I have observed the new variety left standing in the fall that showed a lack of woody, fibrous texture compared with common Bermuda grass. Calves fed on the new variety hybrid have shown excellent growth and condition.
I have observed that the new variety is, for the most part, non-flowering, and most reproduction is vegetative. However, under certain conditions I have observed flowering of Vaughn's #1. Thus, I have observed flowering at the edges of a fieldplanted in Vaughn's #1 where there is little or no fertilizer and the grass is not cut at the regular mowing times. I have also observed flowering on Vaughn's #1 planted on red clay soil that has low content of organic matter in the soil, and wheregrowth is slower from low fertilizer or drought stress.
As a further example, I have observed that the flowering seems to occur only where the ground is not completely shaded by the grass. Even where the grass is not mowed but has a heavy growth coverig on the ground, no flowering has been observed. The flowering characteristic was more noticeable this year (1993) due to a failure to distribute fertilizer evenly over the entire field. On portions of the field that were fertilized properly, no flowering was observed.
Finally, the new variety has good resistance to brown leaf spot (helminthosporium).
The coloring of the new variety is similar to the common varieties of bermuda grass that grow in White County, Tenn., except for the flowering parts, which as noted rarely occur. The seed head is a pale green with almost white underneath wherethe seed pods are located. In contrast, the seed heads of common bermuda grass are generally a rust color to reddish in color.
The new variety is very cold tolerant and does not become dormant until a hard freeze with temperatures below 28.degree. F. In mid winters when temperatures remain above 15.degree. F., green stolens can be found throughout the winter. Themature stolens maintain their green color above the ground throughout the winter and are not killed back to ground level, as shown in FIG. 5. New stolen sprouts are therefore ready to begin growth early in the spring, as soon as the night timetemperatures remain above freezing. I observed in March, 1993, that there were 1 to 2 inch stolens on the new variety within ten days after the snow from a blizzard had melted off. Also in 1993, there was a late freeze in April with temperatures in themid twenties degree Fahrenheit. This late freeze killed back some of the 6 inch growth, but the field was ready to cut for hay by May 25, 1993. This was earlier than a large percentage of the fescure fields were cut in this area.
Productivity of the new variety is increased over previously known varieties. A ten acre hay field was mowed four times in 1993 without a variance by more than two rolls in any of the four cuttings. Since the fall of 1993 was very dry, thecontinued productivity of the new variety under drought conditions is evidence of the drought tolerance of this variety. In addition, the quality is also maintained in the fall. The last cuttings in 1992, which occurred during the last week ofSeptemer, tested 16.94% crude protein and about 64% T.B.N.
The spread of the new variety from stolens distinguishes this variety from other known varieties. I reproduced this variety from vegetative cuttings. Such reproduction has been done under good conditions such as proper soil preparation on goodsoil and with timely rainfall, and also under poor conditions with poor soil preparation on poor soils with lack of rainfall. Each of the plantings has been successful, whether under good conditions or poor conditions. With one of the plantings in Jun. 1992, the growth of the stolens was measured 15 days after planting the clippings and they were growing at the rate of 2 inches per 24 hours. One of The plantings in Jun. 1993 on a ten acre parcel produced a hay crop of 3.6 big rolls per acre on Aug. 1. this planting was then pastured for six weeks.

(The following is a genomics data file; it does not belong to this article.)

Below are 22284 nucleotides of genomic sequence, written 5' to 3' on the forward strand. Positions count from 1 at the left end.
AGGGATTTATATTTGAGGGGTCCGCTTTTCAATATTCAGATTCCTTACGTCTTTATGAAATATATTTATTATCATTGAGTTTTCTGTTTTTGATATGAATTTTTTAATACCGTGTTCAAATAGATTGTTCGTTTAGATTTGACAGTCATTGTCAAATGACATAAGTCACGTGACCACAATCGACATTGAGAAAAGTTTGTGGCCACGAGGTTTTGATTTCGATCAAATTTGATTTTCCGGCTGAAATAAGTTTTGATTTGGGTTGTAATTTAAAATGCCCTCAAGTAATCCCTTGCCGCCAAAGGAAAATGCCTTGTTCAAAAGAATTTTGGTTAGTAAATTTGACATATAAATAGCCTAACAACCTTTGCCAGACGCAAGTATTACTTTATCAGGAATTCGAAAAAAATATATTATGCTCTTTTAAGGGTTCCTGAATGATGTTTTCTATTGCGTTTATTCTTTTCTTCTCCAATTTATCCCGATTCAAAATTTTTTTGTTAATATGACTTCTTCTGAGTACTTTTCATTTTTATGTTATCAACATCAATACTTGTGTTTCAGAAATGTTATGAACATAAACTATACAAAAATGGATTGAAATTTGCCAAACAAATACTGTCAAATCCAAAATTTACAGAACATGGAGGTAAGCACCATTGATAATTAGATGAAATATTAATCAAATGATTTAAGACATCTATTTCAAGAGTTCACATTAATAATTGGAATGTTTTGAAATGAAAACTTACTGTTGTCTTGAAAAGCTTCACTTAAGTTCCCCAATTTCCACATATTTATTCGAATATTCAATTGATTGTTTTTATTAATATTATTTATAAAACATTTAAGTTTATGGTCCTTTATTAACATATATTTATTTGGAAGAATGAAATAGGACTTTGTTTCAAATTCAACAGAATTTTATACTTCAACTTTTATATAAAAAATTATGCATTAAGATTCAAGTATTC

On one of the trails with poor soil and poor preparation with delayed rainfall, the field was disked a pond down and the clippings were spread the same day because of predicted rainfall. nonetheless, full coverage was obtained by the fall.
The sod appears to thicken from rhizome growth. The new variety spreads with great vigor from stolens. The rhizomes are close to the crown and thick in the sod. Higher productivity rates apparently are due to dense sod and rapid growth with afull cutting of 18 to 20 inches produced within 26 to 36 days.
Thatching requirements do not seem to be applicable to the new variety that would be regularly mowed and raked with removal of growth for hay.
The following is a detailed description of my new variety of Bermuda grass, Cynodon dactylon `Vaughn's #1`, with color terminology in accordance with The Royal Horticultural Colour Chart (hereinafter "R.H.S.) published by The Royal HorticulturalSociety of London.
Propagation: Holds to distinguishing characteristics through succeeding propagation by vegetative cuttings.
Locality where grown and observed: White County, Tenn.
Growth habit: Cynodon dactylon `Vaughn's #1` is a warm-season, stoloniferous and rhizomatous perennial. It branches from basal nodes as well as from buds produced at some upper nodes.
Culm: Glabrous, rounded, solid, 48 to 60 cm in length with 7 to 11 nodes.
Average node diameter: 2.3 mm.
Internode diameter: 2.0 mm.
Average internode length: 7.5 cm
Leaf blade: Folded, 13 to 18 cm long, upright, uniform color from midrib to margin, average 4 mm wide.
Sheath: Open, shorter than internode, 5.5 to 6.5 cm in length.
Ligule: A conspicuous ring of white hairs.
Auricle: Rounded, not prominent.
Spikelet: None produced.
Color: Variable; similar to 141B to 173D depending upon conditions.
COMPARISON WITH OTHER BERMUDA GRASSES
`Vaughn's #1` hybrid Bermuda grass is more winter hardy than othe rhybrids; more resistant to helminthosporium leaf spot; has excellent vigorous growth; has a low fiber content and high palatability, and as a result cattle eat it well andmaintains quality through fall when other varieties' quality and palatability goes down.